The Durkeeville Historical Society and city of Jacksonville collaborated to dedicate the birth site of Jacksonville’s Johnson brothers as the “Lift Ev’ry Voice and Sing” Park. The park is named after the song written by John Rosamond Johnson and James Weldon Johnson in the late 1800s, which the NAACP calls the “Black National Anthem.”
As part of the development strategy for LaVilla, the current Lift Ev’ry Voice and Sing park will be expanded and designed to celebrate James Weldon Johnson and the African-American experience. The park was designed by renowned landscape architect Walter Hood to honor the legacy of Jacksonville’s native sons, the Johnson Brothers, and will be the first of several cultural sites to be featured.
The park will invite people from all walks of life to honor this important Jacksonville native. The inspiration of the plan for the park begins with lifting upward. Historic maps and property lines of the parcel reveal new geometries in the present that are then rotated and angled to create movement within the landscape. The interplay between lifted lawn and the shotgun house placed on the parcel of the historic Johnson House articulates the past on an empty, grassy lot and creates a new resolution of singular space on the site.
St. Johns River Park, located on the Southbank waterfront between the Main Street and Acosta bridges and home to Friendship Fountain is undergoing a major transformation. Through careful curation, a more vibrant year-round public space will take shape over the next two years. Built around the theme Exploring the St. Johns River, plans for the Southbank’s iconic St. Johns River Park and Friendship Fountain call for a botanical garden, a themed play park, a splash pad, concessions and fountain upgrades. The node will tell the story of the indigenous Timucuan people, Ribault’s landing in 1562 and the Ft. Caroline settlement, and botanist and horticulturist John Bartram’s travels through Jacksonville.
The park’s centerpiece, Friendship Fountain, will remain the focal point dramatically representing both the massive flow of the river and its’ ever-changing moods and patterns. The three existing rings of jets will remain, but the addition of new accent jets, lighting, and speakers will allow for production of spectacular water shows. The Downtown Investment Authority is further enhancing the experience through production of a fountain projection show and facilitating coordinated programming of the fountain, projection on the façade of the Performing Arts Center across the river, and lighting on the Acosta Bridge. The fountain shows will entertain residents and visitors nightly. Work is now underway.
Bordering the St. Johns River, this boardwalk is usually filled with joggers, tourists, folks sitting on benches, and lovers walking hand-in-hand, all of them watching the riverboats, the shorebirds, and downtown’s skyline reflected in the water. Here you can also find the water taxi dock near Chart House available for kayak launch.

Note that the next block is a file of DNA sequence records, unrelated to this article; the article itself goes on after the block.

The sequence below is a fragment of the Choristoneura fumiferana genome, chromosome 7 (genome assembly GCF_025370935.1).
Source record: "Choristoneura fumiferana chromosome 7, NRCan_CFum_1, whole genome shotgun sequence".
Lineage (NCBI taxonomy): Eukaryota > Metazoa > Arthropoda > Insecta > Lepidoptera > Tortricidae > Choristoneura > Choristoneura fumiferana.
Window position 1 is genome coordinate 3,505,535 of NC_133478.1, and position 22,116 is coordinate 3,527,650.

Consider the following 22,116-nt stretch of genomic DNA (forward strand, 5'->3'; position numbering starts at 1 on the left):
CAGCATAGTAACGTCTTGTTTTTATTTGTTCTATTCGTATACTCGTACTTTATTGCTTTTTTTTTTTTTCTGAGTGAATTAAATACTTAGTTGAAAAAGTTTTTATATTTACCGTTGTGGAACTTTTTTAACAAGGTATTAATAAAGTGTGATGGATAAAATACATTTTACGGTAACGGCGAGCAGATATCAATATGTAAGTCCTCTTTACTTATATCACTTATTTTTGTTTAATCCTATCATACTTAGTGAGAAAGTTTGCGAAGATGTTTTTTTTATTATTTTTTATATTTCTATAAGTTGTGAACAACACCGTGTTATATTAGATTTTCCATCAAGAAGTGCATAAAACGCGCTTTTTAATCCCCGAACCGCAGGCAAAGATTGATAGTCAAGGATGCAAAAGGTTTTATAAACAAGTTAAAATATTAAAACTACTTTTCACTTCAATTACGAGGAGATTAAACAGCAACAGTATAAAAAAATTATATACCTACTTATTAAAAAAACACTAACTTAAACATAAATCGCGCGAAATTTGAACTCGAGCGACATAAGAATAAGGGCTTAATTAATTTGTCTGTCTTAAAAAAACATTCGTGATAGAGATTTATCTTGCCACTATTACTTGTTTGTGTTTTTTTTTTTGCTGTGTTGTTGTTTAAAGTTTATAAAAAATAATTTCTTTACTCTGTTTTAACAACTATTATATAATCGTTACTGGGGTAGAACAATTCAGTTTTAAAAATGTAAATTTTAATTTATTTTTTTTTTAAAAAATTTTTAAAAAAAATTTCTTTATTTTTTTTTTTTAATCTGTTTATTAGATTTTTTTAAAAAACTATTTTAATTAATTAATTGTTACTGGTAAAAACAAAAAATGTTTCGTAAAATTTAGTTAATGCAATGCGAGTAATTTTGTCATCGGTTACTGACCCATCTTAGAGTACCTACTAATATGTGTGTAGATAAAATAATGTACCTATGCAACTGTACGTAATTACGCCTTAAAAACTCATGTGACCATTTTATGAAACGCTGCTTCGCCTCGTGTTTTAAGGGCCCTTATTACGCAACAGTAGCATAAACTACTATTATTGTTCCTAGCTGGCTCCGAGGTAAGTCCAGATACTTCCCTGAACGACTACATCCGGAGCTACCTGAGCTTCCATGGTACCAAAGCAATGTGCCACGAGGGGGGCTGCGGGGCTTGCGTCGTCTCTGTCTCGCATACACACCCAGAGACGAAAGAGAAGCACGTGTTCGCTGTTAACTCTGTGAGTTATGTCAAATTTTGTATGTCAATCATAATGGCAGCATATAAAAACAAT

About the Southbank Riverwalk Extension:
Approximately 1,900 feet of new riverfront bulkhead; a top of bank extension of the Southbank Riverwalk (approximately 1,900 linear feet); approximately 1,255 linear feet of new boardwalk; approximately 1,650 linear feet of new overland trail; parks with approximately 820 linear feet of river frontage and related amenities; a new water taxi stop; extensions of existing roadways and new roadways with enhanced sidewalks, enhanced landscaping, bike-lanes and on-street parking; and other facilities
The Northbank Riverwalk is undergoing repairs including: bulkhead repairs, wayfinding signage and the addition of a performing arts activation node.
Walk along the North Bank riverwalk for an amazing view of the St. John’s River. Many city events take place here including the Light Boat Parade, New Year’s Eye Fireworks and many races.
In Spring 2019, Jacksonville City Council approved Groundwork Jacksonville’s Emerald Trail Master Plan to create a 30-mile network of bicycle and pedestrian trails that will connect Downtown to 14 historic neighborhoods, 18 schools, two colleges and nearly 30 parks. Phase one is a 1.3-mile “Model Project” to connect the existing S-Line Rail Trail in Springfield to the McCoys Creek Greenway and Park Street. The Emerald Trail network is estimated to cost $31 million, plus land acquisition, and take 10 years to complete.
Brooklyn Park is located at the intersection of Jackson Street and Spruce Street in the Brooklyn neighborhood. It is directly adjacent to McCoys Creek and will be included in the McCoys Creek Greenway project and is across the street from the new Lofts at Brooklyn. The City Parks and Recreation Department has slated Brooklyn Park for significant improvements in the coming year. Currently, the park includes amenities such as a basketball court, a baseball field, benches, lighting and trash barrels.